Learn more about SustainabilityTALKS here.
BIO: Kristin Covey is a water quality specialist with the King County Wastewater Treatment Division. Her role is to provide education and outreach programs for the community on topics ranging from science of wastewater treatment to best practices in water conservation. The past four years, she has served as the manager of an environmental education center at Brightwater, the new wastewater treatment facility in Woodinville. She leads tours of the treatment plant for high school, college, community, and professional groups. Prior to joining King County, Kristin has been a public school teacher and a program manager at an ecological restoration nonprofit. Given the opportunity, Kristin will gladly talk about the complexities of managing sewage for hours at a time.
Brightwater Treatment Plant – contains further information on the facility, including many links to other resources
Recycled Water: The Right Water for the Right Use – information on King County’s recycled water program
Loop For Your Soil: King County’s biosolids program – detailed information on the soil amendment made from the treatment process
South Treatment Plant – King County’s treatment facility in Renton
West Point Treatment Plant – King County’s treatment facility in Seattle
CSO Basins and the Future of Streets
by peterdonaldson50 on May 20, 2015 at 2:40 AM
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Kristine Cramer | King County Wastewater Treatment Division
SUMMARY: Kristine Cramer, Community Relations Planner, with the King County Wastewater Treatment Division, describes how two-thirds of Seattle is served by a combined sewer system designed to carry sewage from inside homes and stormwater runoff from streets, rooftops, and parking lots in a single “combined sewer” pipe. During dry weather, all raw sewage flows to the treatment plant. When it rains, the pipes can become overloaded with polluted stormwater. This mixture of stormwater (about 90%) and raw sewage can overflow into lakes, streams, and the Puget Sound. Because of these impacts to water quality, the federal Clean Water Act and state regulations require that we take action and reduce overflows to an average of no more than one per outfall per year. How are King County and Seattle collaborating to meet this challenge?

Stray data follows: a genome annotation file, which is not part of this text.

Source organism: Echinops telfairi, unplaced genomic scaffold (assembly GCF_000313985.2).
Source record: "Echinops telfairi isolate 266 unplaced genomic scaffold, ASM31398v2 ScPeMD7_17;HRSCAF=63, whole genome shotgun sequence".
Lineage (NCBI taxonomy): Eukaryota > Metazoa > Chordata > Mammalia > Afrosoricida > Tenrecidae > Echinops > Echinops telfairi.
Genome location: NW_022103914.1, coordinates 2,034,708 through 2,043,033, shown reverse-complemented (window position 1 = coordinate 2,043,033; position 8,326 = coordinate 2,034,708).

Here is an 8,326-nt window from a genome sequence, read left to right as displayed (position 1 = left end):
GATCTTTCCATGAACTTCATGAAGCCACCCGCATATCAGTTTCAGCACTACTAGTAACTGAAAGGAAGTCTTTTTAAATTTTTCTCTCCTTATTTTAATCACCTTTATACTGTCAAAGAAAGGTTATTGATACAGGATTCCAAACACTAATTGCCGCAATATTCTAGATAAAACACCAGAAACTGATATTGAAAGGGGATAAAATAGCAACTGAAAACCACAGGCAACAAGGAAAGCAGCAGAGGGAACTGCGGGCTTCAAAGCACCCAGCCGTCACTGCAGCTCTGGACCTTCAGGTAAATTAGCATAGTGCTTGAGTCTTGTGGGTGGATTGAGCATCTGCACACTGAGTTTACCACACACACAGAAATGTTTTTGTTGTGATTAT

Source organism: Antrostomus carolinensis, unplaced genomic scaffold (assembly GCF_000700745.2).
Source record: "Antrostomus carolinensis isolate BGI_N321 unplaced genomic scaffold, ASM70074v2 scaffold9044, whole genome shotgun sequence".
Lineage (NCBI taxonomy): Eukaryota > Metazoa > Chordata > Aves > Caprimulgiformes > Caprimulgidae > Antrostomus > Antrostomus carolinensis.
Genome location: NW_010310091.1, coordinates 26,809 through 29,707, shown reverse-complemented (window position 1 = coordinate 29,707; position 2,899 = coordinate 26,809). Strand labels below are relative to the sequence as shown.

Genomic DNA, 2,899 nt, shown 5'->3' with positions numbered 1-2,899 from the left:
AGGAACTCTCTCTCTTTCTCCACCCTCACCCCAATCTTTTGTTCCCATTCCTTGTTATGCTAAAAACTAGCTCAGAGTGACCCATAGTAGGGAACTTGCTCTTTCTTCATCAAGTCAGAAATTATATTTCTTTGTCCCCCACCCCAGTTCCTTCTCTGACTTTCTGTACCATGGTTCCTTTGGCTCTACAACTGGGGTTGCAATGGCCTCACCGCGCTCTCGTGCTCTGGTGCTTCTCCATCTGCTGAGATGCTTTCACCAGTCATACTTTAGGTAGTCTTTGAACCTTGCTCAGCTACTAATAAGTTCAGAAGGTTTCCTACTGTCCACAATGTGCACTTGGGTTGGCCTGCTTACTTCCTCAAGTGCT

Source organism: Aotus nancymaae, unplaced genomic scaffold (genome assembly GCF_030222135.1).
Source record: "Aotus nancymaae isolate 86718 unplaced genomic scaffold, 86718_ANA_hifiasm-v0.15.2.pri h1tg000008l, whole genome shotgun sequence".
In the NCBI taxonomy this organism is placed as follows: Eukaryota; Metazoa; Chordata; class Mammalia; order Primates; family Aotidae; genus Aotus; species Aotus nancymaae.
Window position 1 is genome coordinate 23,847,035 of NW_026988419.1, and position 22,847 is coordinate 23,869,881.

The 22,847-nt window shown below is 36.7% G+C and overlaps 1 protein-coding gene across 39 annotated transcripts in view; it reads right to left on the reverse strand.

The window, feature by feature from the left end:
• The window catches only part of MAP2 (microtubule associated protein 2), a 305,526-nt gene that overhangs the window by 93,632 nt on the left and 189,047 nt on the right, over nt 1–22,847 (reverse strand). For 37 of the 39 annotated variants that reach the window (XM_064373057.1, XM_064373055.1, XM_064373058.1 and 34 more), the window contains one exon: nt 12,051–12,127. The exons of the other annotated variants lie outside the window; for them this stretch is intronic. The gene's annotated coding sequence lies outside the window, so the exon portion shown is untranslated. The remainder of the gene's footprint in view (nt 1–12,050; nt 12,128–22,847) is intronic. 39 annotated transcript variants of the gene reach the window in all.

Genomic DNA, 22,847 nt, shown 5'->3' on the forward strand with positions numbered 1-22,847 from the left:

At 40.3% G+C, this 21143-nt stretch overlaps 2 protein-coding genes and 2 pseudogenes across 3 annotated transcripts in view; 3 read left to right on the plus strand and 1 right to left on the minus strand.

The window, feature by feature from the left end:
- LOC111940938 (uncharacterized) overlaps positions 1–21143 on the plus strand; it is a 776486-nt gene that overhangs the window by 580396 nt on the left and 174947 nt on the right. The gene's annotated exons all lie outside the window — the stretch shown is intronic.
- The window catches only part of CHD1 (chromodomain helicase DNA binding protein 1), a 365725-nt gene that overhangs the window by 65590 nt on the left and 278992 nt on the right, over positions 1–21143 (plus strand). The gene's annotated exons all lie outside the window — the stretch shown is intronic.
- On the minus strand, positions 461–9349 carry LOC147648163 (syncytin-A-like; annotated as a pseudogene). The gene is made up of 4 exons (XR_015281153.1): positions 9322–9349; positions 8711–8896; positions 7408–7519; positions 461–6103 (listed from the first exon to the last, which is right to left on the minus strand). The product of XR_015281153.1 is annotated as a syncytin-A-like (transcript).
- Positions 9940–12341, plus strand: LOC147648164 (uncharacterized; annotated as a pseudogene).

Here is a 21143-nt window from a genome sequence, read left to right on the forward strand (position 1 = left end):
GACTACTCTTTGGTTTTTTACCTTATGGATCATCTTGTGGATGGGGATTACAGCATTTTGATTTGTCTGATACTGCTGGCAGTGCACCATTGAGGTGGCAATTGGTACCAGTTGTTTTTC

BIO: Kristine Cramer works as a Community Relations Planner for King County’s Wastewater Treatment Division. King County’s goal of being a good neighbor is realized through the work of people like Kristine who engage directly with interested neighbors and other stakeholders to ensure that needed wastewater system improvements also work for the neighborhoods in which they are placed. Kristine’s favorite projects use green stormwater infrastructure to remove stormwater from the sewer system before it becomes a problem. Prior to joining King County, Kristine worked for 15 years as an educator at outdoor schools and later developing and implementing sustainability curriculum that focused on encouraging environmentally responsible behaviors in people of all ages.
Links for Learning More…
Controlling Combined sewer overflows: Learn how the city of Seattle and King County are working together to manage CSOs. A great graph shows the projects that have been implemented to manage CSOs since the 1950s.
Seattle’s CSO Reduction Projects: In order to reduce the amount of CSOs, Seattle is developing green solutions such as adding cisterns or beautiful rain gardens to infrastructure (this is where you can help!). Seattle is also looking at developing increased storage, retrofits to current infrastructure and long term planning. See Seattle's current projects.
Roadside Rain Gardens for Barton Basin CSO Control: Check out the engineering of 91 Barton Basin rain gardens placed on 15 streets in West Seattle to control the CSO. This is a model for what every neighborhood street could look like. See a map of the rain gardens.
Locations and Status of CSOs: King County provides an interactive map on the status of CSO outfalls so that residents can see where CSOs are and where the last over flows occurred.
Rainwise program: Learn how you can help manage stormwater from your home through Seattle’s Rainwise Program. Find everything rainwise from how to build a raingarden to installing a cistern.